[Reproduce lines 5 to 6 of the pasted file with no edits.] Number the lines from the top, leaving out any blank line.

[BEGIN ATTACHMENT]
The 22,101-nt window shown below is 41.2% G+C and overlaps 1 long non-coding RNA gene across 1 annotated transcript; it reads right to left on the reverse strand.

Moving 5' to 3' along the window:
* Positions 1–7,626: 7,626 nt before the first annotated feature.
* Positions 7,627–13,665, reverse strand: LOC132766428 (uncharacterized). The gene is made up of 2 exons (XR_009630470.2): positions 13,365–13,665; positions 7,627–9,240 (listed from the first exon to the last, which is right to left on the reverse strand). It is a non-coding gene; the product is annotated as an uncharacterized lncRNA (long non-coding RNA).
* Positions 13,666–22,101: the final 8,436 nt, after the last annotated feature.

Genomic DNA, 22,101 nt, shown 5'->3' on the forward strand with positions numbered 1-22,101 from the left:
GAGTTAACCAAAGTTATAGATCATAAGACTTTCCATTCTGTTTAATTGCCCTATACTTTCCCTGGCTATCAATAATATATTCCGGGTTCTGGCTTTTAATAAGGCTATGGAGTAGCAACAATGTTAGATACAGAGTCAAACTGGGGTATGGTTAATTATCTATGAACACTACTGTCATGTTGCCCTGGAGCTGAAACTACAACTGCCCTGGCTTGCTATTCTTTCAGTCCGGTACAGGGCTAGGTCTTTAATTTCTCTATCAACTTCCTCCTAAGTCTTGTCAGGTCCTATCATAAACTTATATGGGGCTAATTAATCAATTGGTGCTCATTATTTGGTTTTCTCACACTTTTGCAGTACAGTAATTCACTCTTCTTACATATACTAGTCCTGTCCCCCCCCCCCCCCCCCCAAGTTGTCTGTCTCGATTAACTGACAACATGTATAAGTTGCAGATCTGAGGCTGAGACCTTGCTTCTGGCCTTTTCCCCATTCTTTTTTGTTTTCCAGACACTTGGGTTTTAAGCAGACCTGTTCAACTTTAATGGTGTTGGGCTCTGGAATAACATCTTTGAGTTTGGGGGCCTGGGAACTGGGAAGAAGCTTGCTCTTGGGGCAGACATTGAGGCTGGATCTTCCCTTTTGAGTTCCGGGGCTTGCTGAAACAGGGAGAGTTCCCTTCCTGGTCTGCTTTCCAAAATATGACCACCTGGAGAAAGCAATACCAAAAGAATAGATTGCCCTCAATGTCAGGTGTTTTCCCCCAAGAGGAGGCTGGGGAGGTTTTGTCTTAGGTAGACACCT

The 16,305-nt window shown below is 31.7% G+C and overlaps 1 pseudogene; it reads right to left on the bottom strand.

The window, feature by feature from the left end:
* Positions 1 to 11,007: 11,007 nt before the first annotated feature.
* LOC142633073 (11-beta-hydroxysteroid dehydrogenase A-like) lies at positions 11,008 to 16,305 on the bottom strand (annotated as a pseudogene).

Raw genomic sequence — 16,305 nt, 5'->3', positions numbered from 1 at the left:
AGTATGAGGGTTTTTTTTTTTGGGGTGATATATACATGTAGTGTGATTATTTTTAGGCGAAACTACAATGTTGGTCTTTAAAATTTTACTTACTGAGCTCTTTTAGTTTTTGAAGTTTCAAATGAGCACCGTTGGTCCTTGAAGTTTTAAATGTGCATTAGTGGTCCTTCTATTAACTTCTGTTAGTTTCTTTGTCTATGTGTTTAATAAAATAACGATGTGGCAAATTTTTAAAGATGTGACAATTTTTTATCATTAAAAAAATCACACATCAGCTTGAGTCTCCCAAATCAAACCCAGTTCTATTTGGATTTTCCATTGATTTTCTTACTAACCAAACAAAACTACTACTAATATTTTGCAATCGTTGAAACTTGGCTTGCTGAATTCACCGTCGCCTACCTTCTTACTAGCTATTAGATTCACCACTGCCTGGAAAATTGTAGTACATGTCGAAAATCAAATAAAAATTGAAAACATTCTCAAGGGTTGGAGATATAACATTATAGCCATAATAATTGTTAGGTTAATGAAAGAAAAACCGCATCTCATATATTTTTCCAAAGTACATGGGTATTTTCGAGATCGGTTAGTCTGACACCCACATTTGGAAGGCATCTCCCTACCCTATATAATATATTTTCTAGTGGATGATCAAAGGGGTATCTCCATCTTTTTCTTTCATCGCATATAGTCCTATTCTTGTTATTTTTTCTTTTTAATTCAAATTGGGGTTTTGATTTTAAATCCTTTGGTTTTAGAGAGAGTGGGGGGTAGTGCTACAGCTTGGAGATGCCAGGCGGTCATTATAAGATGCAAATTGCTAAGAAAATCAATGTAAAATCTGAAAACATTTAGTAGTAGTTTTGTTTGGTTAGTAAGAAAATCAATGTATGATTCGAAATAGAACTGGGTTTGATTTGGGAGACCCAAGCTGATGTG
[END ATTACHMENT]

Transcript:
* Positions 13,666–22,101: the final 8,436 nt, after the last annotated feature.

Genomic DNA, 22,101 nt, shown 5'->3' on the forward strand with positions numbered 1-22,101 from the left: